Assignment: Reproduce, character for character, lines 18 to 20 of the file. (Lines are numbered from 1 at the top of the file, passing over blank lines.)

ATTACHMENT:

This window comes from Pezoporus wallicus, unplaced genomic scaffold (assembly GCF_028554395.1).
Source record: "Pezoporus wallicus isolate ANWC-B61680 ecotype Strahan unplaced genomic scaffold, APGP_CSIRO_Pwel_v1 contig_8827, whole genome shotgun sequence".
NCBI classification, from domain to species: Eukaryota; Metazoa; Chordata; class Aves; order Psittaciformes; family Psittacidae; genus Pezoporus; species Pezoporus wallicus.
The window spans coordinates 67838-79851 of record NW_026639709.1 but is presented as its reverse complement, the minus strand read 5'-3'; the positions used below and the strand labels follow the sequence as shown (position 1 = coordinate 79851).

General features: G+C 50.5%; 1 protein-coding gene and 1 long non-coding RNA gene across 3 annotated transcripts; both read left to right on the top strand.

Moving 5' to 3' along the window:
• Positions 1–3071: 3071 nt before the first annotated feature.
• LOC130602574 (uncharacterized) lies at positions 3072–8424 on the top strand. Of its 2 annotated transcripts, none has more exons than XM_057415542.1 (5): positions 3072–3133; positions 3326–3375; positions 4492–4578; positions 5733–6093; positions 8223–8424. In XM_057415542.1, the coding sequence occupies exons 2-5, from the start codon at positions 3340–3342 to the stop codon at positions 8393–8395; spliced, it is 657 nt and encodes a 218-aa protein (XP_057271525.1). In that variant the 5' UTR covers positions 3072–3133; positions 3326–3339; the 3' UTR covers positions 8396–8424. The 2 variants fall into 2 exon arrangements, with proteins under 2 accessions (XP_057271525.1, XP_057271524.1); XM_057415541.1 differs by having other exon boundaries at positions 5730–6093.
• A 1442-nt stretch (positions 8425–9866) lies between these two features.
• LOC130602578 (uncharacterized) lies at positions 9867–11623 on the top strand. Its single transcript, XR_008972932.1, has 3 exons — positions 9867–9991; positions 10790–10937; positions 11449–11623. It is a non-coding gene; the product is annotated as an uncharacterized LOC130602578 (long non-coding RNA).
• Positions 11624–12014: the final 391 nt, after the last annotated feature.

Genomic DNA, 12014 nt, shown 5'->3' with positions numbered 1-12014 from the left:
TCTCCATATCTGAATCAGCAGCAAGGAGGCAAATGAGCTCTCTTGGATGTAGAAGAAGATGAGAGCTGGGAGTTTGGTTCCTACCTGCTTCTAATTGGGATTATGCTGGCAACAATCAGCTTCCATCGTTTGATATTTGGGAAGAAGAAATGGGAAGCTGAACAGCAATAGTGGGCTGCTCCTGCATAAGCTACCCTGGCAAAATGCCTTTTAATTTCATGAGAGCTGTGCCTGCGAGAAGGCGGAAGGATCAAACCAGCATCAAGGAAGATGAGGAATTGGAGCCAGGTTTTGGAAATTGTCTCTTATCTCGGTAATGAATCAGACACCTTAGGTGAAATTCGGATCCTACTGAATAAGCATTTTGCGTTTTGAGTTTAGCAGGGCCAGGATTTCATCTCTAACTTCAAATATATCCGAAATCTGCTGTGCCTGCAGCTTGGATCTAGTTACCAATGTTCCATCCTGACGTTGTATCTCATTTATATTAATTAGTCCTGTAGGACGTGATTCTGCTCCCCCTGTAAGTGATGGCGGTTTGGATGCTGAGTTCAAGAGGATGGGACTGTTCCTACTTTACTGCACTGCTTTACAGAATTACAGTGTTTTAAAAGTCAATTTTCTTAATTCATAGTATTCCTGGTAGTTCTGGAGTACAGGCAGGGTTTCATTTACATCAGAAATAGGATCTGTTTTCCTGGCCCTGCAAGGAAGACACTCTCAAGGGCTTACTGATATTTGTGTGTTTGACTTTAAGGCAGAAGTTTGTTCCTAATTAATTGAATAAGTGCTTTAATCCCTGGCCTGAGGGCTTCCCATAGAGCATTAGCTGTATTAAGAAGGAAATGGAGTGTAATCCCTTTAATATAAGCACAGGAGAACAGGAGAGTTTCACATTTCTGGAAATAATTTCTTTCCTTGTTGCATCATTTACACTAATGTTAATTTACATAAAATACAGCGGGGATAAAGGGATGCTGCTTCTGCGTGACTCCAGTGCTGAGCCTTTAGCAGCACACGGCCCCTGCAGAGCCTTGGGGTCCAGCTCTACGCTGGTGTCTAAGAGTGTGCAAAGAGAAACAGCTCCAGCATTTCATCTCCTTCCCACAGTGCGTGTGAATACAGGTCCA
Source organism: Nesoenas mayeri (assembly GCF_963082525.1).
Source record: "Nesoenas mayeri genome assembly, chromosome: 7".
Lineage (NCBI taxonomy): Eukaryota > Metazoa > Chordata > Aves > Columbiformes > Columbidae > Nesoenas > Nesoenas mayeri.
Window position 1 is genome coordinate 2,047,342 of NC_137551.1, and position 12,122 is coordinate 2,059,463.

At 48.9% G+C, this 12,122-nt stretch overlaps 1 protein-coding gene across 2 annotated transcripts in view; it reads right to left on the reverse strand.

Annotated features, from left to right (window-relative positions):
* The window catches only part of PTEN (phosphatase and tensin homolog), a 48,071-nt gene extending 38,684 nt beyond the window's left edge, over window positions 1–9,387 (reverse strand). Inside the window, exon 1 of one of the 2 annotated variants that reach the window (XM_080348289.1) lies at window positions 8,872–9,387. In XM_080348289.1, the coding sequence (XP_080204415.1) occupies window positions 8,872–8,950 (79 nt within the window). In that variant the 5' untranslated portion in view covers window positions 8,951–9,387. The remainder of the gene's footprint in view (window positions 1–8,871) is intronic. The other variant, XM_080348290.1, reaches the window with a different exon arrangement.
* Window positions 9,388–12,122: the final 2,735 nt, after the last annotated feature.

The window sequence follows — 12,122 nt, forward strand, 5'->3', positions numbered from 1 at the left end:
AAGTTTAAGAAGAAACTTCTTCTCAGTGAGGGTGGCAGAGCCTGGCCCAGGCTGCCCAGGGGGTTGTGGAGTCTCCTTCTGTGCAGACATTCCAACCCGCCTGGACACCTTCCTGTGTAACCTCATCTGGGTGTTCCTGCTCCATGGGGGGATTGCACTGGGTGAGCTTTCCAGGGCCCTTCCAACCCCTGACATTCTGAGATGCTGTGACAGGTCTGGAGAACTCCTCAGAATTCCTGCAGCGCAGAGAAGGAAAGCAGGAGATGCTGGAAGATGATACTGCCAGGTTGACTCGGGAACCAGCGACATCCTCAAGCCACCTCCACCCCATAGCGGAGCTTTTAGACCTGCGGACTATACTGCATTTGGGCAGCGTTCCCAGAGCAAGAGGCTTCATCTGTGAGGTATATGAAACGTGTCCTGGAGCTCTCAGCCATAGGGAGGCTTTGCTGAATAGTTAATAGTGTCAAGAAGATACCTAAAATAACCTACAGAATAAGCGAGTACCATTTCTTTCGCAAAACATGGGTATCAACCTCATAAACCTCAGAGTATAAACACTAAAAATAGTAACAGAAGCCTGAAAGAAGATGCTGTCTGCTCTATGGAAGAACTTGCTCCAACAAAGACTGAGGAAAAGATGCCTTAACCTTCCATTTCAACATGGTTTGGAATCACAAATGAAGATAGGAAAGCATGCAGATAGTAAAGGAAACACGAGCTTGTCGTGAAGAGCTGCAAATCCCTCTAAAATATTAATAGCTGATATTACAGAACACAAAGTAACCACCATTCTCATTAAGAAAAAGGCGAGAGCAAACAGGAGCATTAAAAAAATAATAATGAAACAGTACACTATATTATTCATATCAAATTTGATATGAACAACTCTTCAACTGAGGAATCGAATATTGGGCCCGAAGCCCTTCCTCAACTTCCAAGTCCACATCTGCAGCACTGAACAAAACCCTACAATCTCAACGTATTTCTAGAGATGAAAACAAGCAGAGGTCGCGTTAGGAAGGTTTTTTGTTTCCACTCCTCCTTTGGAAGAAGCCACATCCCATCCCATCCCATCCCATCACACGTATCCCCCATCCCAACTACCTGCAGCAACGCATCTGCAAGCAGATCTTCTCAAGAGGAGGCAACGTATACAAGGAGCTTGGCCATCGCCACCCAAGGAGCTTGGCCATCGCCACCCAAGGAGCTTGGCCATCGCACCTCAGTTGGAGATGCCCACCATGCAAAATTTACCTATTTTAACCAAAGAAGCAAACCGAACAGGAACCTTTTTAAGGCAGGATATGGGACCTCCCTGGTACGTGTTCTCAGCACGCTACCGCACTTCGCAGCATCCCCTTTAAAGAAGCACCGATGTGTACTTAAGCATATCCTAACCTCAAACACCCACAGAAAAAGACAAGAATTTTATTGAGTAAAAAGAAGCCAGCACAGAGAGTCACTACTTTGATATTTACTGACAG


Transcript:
At 48.9% G+C, this 12,122-nt stretch overlaps 1 protein-coding gene across 2 annotated transcripts in view; it reads right to left on the reverse strand.

Annotated features, from left to right (window-relative positions):
* The window catches only part of PTEN (phosphatase and tensin homolog), a 48,071-nt gene extending 38,684 nt beyond the window's left edge, over window positions 1–9,387 (reverse strand). Inside the window, exon 1 of one of the 2 annotated variants that reach the window (XM_080348289.1) lies at window positions 8,872–9,387. In XM_080348289.1, the coding sequence (XP_080204415.1) occupies window positions 8,872–8,950 (79 nt within the window). In that variant the 5' untranslated portion in view covers window positions 8,951–9,387. The remainder of the gene's footprint in view (window positions 1–8,871) is intronic. The other variant, XM_080348290.1, reaches the window with a different exon arrangement.